Current Events · Mother India · Words of The Mother and Sri Aurobindo

Why Nationalism?

A new post in Current Events

e3a16-bharat_mata-abindranathtagore
Bharat Mata, by Abanindranath Tagore

 

Lately in India it has become fashionable among some self-styled intellectuals and their unthinking proteges and admirers to say that they don’t believe in the ‘idea’ of nation and nationalism. These can be found saying this sort of thing in some of our university campuses, TV studios, and also social media. 

Irony is that all these self-proclaimed progressives and non-believers in the ‘idea of nation’ might be the first to stand up to defend the strangest notion their chosen intellectual cabal has come up with, viz., the ‘idea of India’, whatever that means. 

Some of them go to the extent of saying that they want ‘azadi‘, freedom, from the nation in which they are living, where they are getting all the benefits that their nation provides, including but not limited to express any opinion. Some of them even shout in protest marches that they will fight till the nation is broken into pieces.

Of course, the separatists and secessionists of all hues who hatch up their sinister plots against the nation-state of India work with the same premise for destruction of India. Perhaps this should make our pseudo-intellectuals and their followers think twice before mouthing their ill-understood post-modernist notions that nation is not worth defending or that nationalism is a thing of the past. Perhaps these people should also think, twice or more, about the fact that the same separatists and secessionists obviously believe in the ‘separate’ nation they say they are demanding – whether it is Kashmir or Bengal or Kerala or whatever.

But all that thinking requires intellectual honesty and sincerity, not easy qualities to have when radical ideologies and radical-sounding quotes are all that one wants to believe in. Or if one merely wants to escape from the task of thinking. Serious thinking.

Many of these non-believers in the idea of nation are admirers of “Imagine, no countries” idea of John Lennon. I also like Lennon. And I also like that particular song. But I love my nation too. I see no contradiction between the two. 

Let us think honestly for a minute here. Are we ready to be one world with no countries? Can you simply go anywhere in the world and live and work there without proper visa, proper permits etc? No. European Union may allow Europeans to do that, but will they allow the Indians, Bangladeshis, Indonesians or Nigerians? Heck, no! So how are we one world?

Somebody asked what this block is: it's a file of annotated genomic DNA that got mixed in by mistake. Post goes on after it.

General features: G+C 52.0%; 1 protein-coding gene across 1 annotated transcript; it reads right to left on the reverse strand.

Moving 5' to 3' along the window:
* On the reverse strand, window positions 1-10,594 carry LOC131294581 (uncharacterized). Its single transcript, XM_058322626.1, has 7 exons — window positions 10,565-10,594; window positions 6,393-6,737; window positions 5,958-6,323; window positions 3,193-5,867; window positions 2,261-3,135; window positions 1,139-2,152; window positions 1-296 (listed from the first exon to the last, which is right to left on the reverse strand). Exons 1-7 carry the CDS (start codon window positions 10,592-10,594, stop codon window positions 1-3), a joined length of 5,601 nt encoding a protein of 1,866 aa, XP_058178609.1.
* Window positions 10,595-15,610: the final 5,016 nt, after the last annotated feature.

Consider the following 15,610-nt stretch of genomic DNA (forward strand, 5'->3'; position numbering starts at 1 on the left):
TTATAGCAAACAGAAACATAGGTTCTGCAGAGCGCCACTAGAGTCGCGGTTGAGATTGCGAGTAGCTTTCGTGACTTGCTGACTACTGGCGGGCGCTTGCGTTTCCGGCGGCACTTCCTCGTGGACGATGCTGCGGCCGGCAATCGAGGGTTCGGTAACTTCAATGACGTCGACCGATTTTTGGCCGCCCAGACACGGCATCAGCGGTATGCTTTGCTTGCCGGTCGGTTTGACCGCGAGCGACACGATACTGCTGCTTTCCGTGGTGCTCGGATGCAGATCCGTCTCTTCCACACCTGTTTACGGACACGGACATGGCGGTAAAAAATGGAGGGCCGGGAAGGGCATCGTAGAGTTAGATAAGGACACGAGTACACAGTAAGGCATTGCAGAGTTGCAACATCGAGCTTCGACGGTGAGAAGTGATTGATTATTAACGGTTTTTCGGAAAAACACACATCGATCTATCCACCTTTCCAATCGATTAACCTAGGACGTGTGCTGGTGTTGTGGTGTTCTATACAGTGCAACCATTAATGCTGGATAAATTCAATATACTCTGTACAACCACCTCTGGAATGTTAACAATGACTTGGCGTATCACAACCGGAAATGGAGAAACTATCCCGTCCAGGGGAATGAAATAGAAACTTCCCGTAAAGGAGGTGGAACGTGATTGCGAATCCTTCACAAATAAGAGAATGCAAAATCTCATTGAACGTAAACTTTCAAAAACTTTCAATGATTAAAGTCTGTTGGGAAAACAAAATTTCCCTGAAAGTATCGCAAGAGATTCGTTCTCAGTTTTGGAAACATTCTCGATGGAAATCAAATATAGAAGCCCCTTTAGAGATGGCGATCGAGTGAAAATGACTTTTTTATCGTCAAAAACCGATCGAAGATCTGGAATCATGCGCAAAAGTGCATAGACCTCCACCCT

This maybe a very simplistic example to illustrate the point, but the point is to recognise that we aren’t ready to be one world yet, all equal, all happy, all singing John Lennon.

The world reality is very different.

We have yet to evolve to live in the ideal of One World, One Humanity. The nation is still the single largest collective aggregate that an individual is a part of. There is something akin to a soul-element in this entity called nation. It is up to the individual to recognise that soul of the nation. And because there is a divinity in nation, there is a need to defend the nation, as aggressively as required, from the mad and violent onslaught of the Asuric forces trying to break the integrity and unity of a nation.

Only from nationalism we can move to internationalism. The truth of nation as a real living collective unity can’t be denied just as the eternal truth of ONE humanity can’t be denied. But it is also true that only free and united nations can work toward united world. This is nature’s way.

“In India we do not recognise the nation as the highest synthesis to which we can rise. There is a higher synthesis, humanity; beyond that there is a still higher synthesis, this living, suffering, aspiring world of creatures, the synthesis of Buddhism; there is a highest of all, the synthesis of God, and that is the Hindu synthesis, the synthesis of Vedanta.” (Sri Aurobindo, Karmayogin)

Indian thought has never considered nationalism as the final spiritual shelter, but it has always said that before human beings are evolved to the level of seeing God in humanity, nation remains the last real collective unity.

Sadly, most of us humans aren’t anywhere evolved in our consciousness to see God in anyone, not even our immediate family, not even ourselves! To reach the highest ideals of Indian thought we have to do some serious work on ourselves. More to the point, if we can’t love our nation, without any expectation, do you think we can ever love humanity? From family to clan to tribe to nation to humanity – that is the way evolutionary principle works when it comes to loving and sacrificing for a human aggregate. 

“Nationalism is simply the passionate aspiration for the realisation of that Divine Unity in the nation, a unity in which all the component individuals, however various and apparently unequal their functions as political, social or economic factors, are yet really and fundamentally one and equal.” (Sri Aurobindo, Bande Mataram)